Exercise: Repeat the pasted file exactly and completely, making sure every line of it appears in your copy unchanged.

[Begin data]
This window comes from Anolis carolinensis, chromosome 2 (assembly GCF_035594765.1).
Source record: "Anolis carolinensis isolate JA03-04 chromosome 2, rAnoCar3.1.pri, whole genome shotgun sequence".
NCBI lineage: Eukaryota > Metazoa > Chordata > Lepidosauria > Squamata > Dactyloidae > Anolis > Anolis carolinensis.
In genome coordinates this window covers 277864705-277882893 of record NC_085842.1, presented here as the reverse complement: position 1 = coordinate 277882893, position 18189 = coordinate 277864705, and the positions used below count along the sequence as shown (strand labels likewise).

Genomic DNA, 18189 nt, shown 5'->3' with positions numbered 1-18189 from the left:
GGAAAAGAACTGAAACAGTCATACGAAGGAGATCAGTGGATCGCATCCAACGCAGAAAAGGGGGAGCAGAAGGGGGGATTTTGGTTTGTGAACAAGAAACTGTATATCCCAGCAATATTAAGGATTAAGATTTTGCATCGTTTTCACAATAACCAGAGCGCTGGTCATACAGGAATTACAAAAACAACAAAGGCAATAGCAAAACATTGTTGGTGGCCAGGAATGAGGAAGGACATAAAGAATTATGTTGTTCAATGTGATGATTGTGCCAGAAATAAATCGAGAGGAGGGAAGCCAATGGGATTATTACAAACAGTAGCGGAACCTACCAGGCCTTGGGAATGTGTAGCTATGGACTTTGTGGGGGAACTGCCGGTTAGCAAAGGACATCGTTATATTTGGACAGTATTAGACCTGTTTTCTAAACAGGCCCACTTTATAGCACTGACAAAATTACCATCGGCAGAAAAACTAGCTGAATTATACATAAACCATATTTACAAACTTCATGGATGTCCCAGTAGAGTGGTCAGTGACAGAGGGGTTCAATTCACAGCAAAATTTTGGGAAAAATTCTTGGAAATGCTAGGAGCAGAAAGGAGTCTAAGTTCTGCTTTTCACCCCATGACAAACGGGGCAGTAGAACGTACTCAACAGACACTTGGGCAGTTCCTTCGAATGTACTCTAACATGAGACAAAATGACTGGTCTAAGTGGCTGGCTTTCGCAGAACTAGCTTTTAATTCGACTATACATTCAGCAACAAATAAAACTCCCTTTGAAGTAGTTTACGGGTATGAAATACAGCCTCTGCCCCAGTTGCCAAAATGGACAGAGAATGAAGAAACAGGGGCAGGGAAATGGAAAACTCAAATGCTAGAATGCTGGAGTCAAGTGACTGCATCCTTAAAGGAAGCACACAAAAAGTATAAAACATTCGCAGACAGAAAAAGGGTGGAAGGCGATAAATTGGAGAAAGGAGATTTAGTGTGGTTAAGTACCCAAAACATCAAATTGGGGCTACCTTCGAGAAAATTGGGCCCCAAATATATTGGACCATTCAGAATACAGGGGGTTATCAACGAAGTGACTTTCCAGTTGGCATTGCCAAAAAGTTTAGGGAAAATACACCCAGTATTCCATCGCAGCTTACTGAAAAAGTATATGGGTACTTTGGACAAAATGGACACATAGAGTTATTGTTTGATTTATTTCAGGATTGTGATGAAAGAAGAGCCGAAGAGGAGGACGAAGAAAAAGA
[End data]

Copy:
This window comes from Anolis carolinensis, chromosome 2 (assembly GCF_035594765.1).
Source record: "Anolis carolinensis isolate JA03-04 chromosome 2, rAnoCar3.1.pri, whole genome shotgun sequence".
NCBI lineage: Eukaryota > Metazoa > Chordata > Lepidosauria > Squamata > Dactyloidae > Anolis > Anolis carolinensis.
In genome coordinates this window covers 277864705-277882893 of record NC_085842.1, presented here as the reverse complement: position 1 = coordinate 277882893, position 18189 = coordinate 277864705, and the positions used below count along the sequence as shown (strand labels likewise).

Genomic DNA, 18189 nt, shown 5'->3' with positions numbered 1-18189 from the left:
GGAAAAGAACTGAAACAGTCATACGAAGGAGATCAGTGGATCGCATCCAACGCAGAAAAGGGGGAGCAGAAGGGGGGATTTTGGTTTGTGAACAAGAAACTGTATATCCCAGCAATATTAAGGATTAAGATTTTGCATCGTTTTCACAATAACCAGAGCGCTGGTCATACAGGAATTACAAAAACAACAAAGGCAATAGCAAAACATTGTTGGTGGCCAGGAATGAGGAAGGACATAAAGAATTATGTTGTTCAATGTGATGATTGTGCCAGAAATAAATCGAGAGGAGGGAAGCCAATGGGATTATTACAAACAGTAGCGGAACCTACCAGGCCTTGGGAATGTGTAGCTATGGACTTTGTGGGGGAACTGCCGGTTAGCAAAGGACATCGTTATATTTGGACAGTATTAGACCTGTTTTCTAAACAGGCCCACTTTATAGCACTGACAAAATTACCATCGGCAGAAAAACTAGCTGAATTATACATAAACCATATTTACAAACTTCATGGATGTCCCAGTAGAGTGGTCAGTGACAGAGGGGTTCAATTCACAGCAAAATTTTGGGAAAAATTCTTGGAAATGCTAGGAGCAGAAAGGAGTCTAAGTTCTGCTTTTCACCCCATGACAAACGGGGCAGTAGAACGTACTCAACAGACACTTGGGCAGTTCCTTCGAATGTACTCTAACATGAGACAAAATGACTGGTCTAAGTGGCTGGCTTTCGCAGAACTAGCTTTTAATTCGACTATACATTCAGCAACAAATAAAACTCCCTTTGAAGTAGTTTACGGGTATGAAATACAGCCTCTGCCCCAGTTGCCAAAATGGACAGAGAATGAAGAAACAGGGGCAGGGAAATGGAAAACTCAAATGCTAGAATGCTGGAGTCAAGTGACTGCATCCTTAAAGGAAGCACACAAAAAGTATAAAACATTCGCAGACAGAAAAAGGGTGGAAGGCGATAAATTGGAGAAAGGAGATTTAGTGTGGTTAAGTACCCAAAACATCAAATTGGGGCTACCTTCGAGAAAATTGGGCCCCAAATATATTGGACCATTCAGAATACAGGGGGTTATCAACGAAGTGACTTTCCAGTTGGCATTGCCAAAAAGTTTAGGGAAAATACACCCAGTATTCCATCGCAGCTTACTGAAAAAGTATATGGGTACTTTGGACAAAATGGACACATAGAGTTATTGTTTGATTTATTTCAGGATTGTGATGAAAGAAGAGCCGAAGAGGAGGACGAAGAAAAAGA